Customized Trip: A customized trip for an individual/family is a deep dive learning opportunity which focuses on their specific interests and the guidelines/philosophy of their philanthropy. With a customized trip, depending on how specific you want to be, you can direct the focus, the geographic location, and the length of the trip. You can decide whether to incorporate a vacation as part of the journey, or not.

Additionally, if you are working with a service provider to craft this trip, they should be able to make appropriate recommendations as to projects to visit and activities that will help to enhance the journey….again, customized to your interests and guidelines.

Question 5: HOW DO I FIND THE RIGHT SERVICE PROVIDER (i.e. consultant, travel company) TO DEVELOP MY TRIP?

Your answers to the questions in Part 1 will likely be a good guide and offer you clarity on the needs that should be fulfilled when planning your trip with a consultant or other service provider.

There are many types of organizations promoting “philanthropic trips” or “travelers philanthropy” including companies whose main focus is on travel planning. Whenever exotic locations are involved, websites and brochures feature beautiful photos and touching stories, but some of the philanthropists I interviewed suggested that you look beyond the marketing and ask some deeper questions.

Philanthropist, Karen Ansara, has taken several philanthropic trips with her family and comments on the time and effort they put into their trips: there is a “direct correlation between how much you put in and how much you get out of it.”

What is the background of the person planning the trip and suggesting projects?
Interestingly enough, this was one of the first, if not the first question a variety of friends in the philanthropy arena would ask when I mentioned various service providers. Inquire about the background of the person working directly with you in identifying projects and coordinating the site visits. Who are they and what kind of experience do they have?

How will the service provider match me with organizations on the ground?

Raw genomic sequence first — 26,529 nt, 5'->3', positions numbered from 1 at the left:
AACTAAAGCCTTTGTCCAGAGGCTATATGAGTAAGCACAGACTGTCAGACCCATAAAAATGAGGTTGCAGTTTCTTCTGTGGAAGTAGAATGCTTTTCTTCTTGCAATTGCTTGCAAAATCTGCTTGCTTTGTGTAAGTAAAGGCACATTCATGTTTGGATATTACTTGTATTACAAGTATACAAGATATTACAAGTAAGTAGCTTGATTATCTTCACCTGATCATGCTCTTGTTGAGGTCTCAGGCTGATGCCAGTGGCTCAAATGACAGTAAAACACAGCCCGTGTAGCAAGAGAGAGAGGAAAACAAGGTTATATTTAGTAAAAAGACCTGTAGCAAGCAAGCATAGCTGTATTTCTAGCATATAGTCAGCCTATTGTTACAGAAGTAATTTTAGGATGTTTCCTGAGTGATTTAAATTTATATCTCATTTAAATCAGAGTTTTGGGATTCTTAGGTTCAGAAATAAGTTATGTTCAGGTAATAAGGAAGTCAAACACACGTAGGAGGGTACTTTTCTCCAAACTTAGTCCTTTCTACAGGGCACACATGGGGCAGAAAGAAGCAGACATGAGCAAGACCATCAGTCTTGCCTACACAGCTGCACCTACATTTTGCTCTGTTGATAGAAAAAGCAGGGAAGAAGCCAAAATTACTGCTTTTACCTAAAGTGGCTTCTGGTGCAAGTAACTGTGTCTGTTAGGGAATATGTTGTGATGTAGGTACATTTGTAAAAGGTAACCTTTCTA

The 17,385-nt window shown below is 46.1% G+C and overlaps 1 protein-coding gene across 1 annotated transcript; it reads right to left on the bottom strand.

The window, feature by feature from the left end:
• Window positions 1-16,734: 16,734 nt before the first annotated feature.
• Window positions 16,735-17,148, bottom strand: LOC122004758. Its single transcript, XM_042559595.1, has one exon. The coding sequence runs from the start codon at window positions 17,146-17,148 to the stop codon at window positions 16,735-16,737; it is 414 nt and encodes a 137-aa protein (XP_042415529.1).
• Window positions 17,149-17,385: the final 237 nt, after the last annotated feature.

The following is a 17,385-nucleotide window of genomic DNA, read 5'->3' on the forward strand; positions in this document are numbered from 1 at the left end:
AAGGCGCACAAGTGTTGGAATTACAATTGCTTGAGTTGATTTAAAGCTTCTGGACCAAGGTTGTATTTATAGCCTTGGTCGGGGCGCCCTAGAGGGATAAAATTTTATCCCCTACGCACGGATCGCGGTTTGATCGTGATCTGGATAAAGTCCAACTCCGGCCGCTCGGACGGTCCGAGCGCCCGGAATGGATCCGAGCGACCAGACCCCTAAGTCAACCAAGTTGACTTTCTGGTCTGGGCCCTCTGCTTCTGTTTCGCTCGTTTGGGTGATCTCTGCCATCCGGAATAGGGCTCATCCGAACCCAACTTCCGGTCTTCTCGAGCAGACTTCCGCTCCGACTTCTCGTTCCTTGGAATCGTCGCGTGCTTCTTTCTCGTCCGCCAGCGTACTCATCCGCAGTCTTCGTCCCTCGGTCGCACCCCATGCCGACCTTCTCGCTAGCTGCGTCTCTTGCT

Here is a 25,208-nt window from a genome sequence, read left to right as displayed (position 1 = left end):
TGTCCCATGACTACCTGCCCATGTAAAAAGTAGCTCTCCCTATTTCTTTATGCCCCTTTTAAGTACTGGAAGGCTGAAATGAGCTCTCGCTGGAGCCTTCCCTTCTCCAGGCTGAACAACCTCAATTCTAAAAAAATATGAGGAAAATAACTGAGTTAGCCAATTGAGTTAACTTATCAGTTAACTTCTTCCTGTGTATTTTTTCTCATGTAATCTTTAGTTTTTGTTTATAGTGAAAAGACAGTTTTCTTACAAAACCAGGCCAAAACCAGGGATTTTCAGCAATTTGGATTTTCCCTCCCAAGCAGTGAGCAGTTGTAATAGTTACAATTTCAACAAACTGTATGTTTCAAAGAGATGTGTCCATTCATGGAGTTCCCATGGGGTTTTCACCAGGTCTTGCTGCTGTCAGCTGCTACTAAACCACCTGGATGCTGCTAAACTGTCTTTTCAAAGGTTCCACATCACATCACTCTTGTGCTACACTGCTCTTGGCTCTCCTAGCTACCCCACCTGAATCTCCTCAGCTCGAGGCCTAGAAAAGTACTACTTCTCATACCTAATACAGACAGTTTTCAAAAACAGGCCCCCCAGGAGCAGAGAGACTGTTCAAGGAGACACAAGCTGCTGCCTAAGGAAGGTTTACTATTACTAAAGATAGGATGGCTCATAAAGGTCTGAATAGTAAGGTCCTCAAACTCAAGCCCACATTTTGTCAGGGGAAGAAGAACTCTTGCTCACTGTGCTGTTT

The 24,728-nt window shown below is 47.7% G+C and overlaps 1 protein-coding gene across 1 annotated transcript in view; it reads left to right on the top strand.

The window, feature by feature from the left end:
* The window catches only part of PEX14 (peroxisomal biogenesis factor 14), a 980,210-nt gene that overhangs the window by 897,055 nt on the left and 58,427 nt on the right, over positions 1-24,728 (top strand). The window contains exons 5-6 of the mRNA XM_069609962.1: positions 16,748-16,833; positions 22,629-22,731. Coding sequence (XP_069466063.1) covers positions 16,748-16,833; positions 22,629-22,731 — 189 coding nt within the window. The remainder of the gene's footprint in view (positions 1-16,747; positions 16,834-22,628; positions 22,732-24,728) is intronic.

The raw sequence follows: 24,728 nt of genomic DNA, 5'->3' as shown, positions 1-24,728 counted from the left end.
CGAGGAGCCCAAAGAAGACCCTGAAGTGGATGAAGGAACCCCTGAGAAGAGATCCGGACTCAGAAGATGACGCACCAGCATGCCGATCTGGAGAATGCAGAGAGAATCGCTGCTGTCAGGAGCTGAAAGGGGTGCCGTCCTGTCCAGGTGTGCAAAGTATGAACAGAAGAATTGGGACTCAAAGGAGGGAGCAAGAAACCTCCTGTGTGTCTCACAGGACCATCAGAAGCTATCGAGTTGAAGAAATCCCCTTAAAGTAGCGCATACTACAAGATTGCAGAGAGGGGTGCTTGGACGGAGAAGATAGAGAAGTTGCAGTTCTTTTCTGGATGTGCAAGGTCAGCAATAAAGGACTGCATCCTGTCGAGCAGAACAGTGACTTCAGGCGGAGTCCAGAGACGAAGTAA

If the trip is being customized for you and the service provider will be identifying organizations for you to visit on the ground, this is an important question.

The key here is the consultation process in advance of planning the journey. Identifying appropriate projects/organizations on the ground requires the service provider to know the client fairly well, so be clear on what that process will be. As Executive Director of the Flora Family Foundation, Steve Toben quarterbacks this process for the family and reaches out to their contacts to identify projects because people in their network, “…know what business we’re in.” In other words, when customizing a trip, your service provider needs to know you and your philanthropic objectives in order to steer you towards organizations that could be a good fit.

Some service providers partner with a certain number of non-profits which streamlines their process, and the client is most likely matched with partner organizations. Others use their trusted networks to research and access a wide variety of projects and organizations in order to better customize connections for clients. Again, this is about what serves you and your philanthropy best.

Who has vetted the projects?
When I mentioned the words “vetted projects” to philanthropists, they were in unanimous agreement that this was important to them, even though they intend to ask rigorous questions themselves. Whether your preference is big multi-national organizations or small grassroots programs, if this is important to you, ask the questions: Who has evaluated the organization? What is their process? How is impact measured?

As stated in the previous question, some service providers partner with a certain number of non-profit organizations, while others may receive referrals from a network of trusted contacts in the industry. Either way, since “vetting” takes many different forms, you should ask about the vetting process and if there is any additional fee associated with it.